Japan Today
Friday, February 6, 2004 at 14:00 JST

TOKYO - Tokyo police sent papers to prosecutors Thursday on a businessman over use of the U.S.-made Segway scooter vehicle on a public road, an unusually strict move that marks the first time in Japan that police have taken action over people riding the two-wheeled novelty.

The police allege that the 42-year-old president of an import company in the capital's Setagaya Ward violated the Road Traffic Law by having a person drive a Segway on a public road in July last year for advertising purposes.

Last year I tried to get the government to relax its regulations to allow people to ride Segways, but they wouldn't. I gave up the idea. I actually know this guy and he was insistent that he could build a business importing Segways. I guess not. This is pretty "unusually strict" but the police hate it when you make money doing stuff that they don't approve of.

Thanks for the link Chris

13 Comments

As much as I appreciate new technology that shapes our society, but I think I do feel uncomfortable walking besides someone who's riding Segway scooter, not to mention driving beside it. But then again I've never see it in person :P

I wish they'd bust a few of the kamikaze bicycle riders that threaten life and limb on Tokyo sidewalks. They're breaking the law, too, as I understand it. :-(

i am with the cops

If it had been in L.A. two dozen cop cars would have chased him for forty miles at 3mph, and they would've broken into regular programming to show it on TV.

Tehuti: I'm from L.A., and believe me, you couldn't get a cop interested in anything short of a murder. They laugh if you try to get them to come out to a traffic accident scene if nobody's dead.

The Segway thing is definitely a case of made-in-the-U.S. product descrimination. If Sony had invented it, it'd be legal. When the patent expires (or is licensed to Sony) it will "all of a sudden" be legal.

As for legitimate safety issues, probably: there are no sidewalks in most of Tokyo, and streets are really narrow. However, there are also legitimate safety issues about distracted housewifes with two kids, front and back, on bicycles with no helmets. There are _serious_ safety issues about televisions in the front seat of automobiles. But of course Japanese companies invented navi's with TV functions, so nobody's tried to outlaw them. (Having two kids on a bicycle is actually illegal, but is completely not enforced.)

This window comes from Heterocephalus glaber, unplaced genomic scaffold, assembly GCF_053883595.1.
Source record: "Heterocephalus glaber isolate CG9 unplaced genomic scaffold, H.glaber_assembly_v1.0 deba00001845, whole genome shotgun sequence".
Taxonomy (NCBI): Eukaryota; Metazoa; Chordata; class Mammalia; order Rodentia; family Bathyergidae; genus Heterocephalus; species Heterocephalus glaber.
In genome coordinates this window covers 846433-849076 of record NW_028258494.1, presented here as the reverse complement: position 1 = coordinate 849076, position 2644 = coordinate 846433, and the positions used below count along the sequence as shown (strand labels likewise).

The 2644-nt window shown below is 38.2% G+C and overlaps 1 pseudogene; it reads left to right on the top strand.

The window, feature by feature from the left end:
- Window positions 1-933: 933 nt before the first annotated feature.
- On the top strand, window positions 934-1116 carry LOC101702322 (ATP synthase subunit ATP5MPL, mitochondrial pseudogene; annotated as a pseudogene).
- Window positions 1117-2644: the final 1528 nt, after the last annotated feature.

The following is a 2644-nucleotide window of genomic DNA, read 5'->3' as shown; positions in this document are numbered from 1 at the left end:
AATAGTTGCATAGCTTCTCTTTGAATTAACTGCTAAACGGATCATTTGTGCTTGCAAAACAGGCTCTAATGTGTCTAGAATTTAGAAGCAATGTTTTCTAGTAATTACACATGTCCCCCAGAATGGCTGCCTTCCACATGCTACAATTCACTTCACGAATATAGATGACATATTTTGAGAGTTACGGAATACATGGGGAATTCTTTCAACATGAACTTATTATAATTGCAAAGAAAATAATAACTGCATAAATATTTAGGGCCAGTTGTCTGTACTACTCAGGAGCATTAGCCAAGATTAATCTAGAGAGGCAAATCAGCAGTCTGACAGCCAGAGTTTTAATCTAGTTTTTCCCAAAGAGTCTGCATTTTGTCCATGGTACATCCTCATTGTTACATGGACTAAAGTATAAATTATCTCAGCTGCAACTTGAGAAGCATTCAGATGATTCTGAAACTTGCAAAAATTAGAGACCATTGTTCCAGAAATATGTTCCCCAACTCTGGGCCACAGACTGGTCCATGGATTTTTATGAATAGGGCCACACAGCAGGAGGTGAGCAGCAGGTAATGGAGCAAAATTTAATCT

Our host's comment applies but in general, unless there's a specific provision in the law allowing some device or activity, trying to get approval to sell type of device is difficult. Also, there are very specific provisions as to what is allowed and not allowed for electrically assisted bicycles, power assisted devices for the physically handicapped. As the Segway is not covered under any of the existing categories, our host had no luck in getting the regulatory interpretation relaxed. I don't necessarily agree money was an issue (other than insufficient lubrication) but more likely bureaucratic inertia.

With regards to car navs with TVs, when I bought a new car three years ago, I was told by the dealer that car navigation devices were required to disable the TV display unless the parking brake was set. Apparently its possible to hack this but the dealer was not willing to do that for me.

Navis that come with new cars may have the disabling device, but those bought as bolt-on items for the car you already own have no such device. I own one. You cannot change the input to your navigation system while under way with my model, but you certainly can watch TV and change channels.

Patiki: Although I don't think the segway was targeted because of
made-in-the U.S, If Dean Kamen, inovator of Segway, was an employee of SONY, there would be offered a pack of law team for legality and marketing, PR and sales team to plan best presentation for the product.
Nothing different from large US companies.
This is rather familiar example of IT industory that
coolest invation loses because of bad marketing.

By the way there is a detail tald in every Japanese news but not in
English Japan Today article. A public road the men
had his PR ladies drive and found violation of the Road Traffic Law
was Takashita-street in Harajuku. You know a tiny street where always
crowded by kids walking and shopping daytime. And in a news video of this Segway ride last July as much as I can remember, Segways were runnning sidewalks of Shibuya and Harajyuku.
From the point of siply minded creature, I am wondering if he might misthink that Takeshita-street was sidewalks too. (And unfortunate is he had nobody to give him advice.) Even from Japanese news, I can not see
this violation of the low is what he meant or just accident.

my vote is with the "not invented here" group.

Chris_B wrote:
> my vote is with the "not invented here" group.

Wow. What a "perceptive" analysis, reflecting what is probably a, um, very deep knowledge of Japan...
That pesky NIH factor probably explains why riding the Segway on public roads is illegal in about a dozen states in the US...

if some of you paid attention to the news, you would know that it already was invented in Japan about 20 years ago at a university.

Another "Kingdom" where the Segway is not approved, Disneyland.

http://www.cnn.com/2004/TECH/ptech/02/09/disney.nosegways.ap/index.html

Given the high level of utility that the Segway has for some persons with physical disabilities who are quoted in the above article, it seems like a natural to have one of these groups lobby the FDA in the US and the MHLW in Japan to get it approved as a special medical device.

For the record, the opinion that the Segway is illegal is not a Japan-only phenomenon. See
"Segway Stumbles in Europe" at
http://www.wired.com/news/technology/0,1282,61632,00.html

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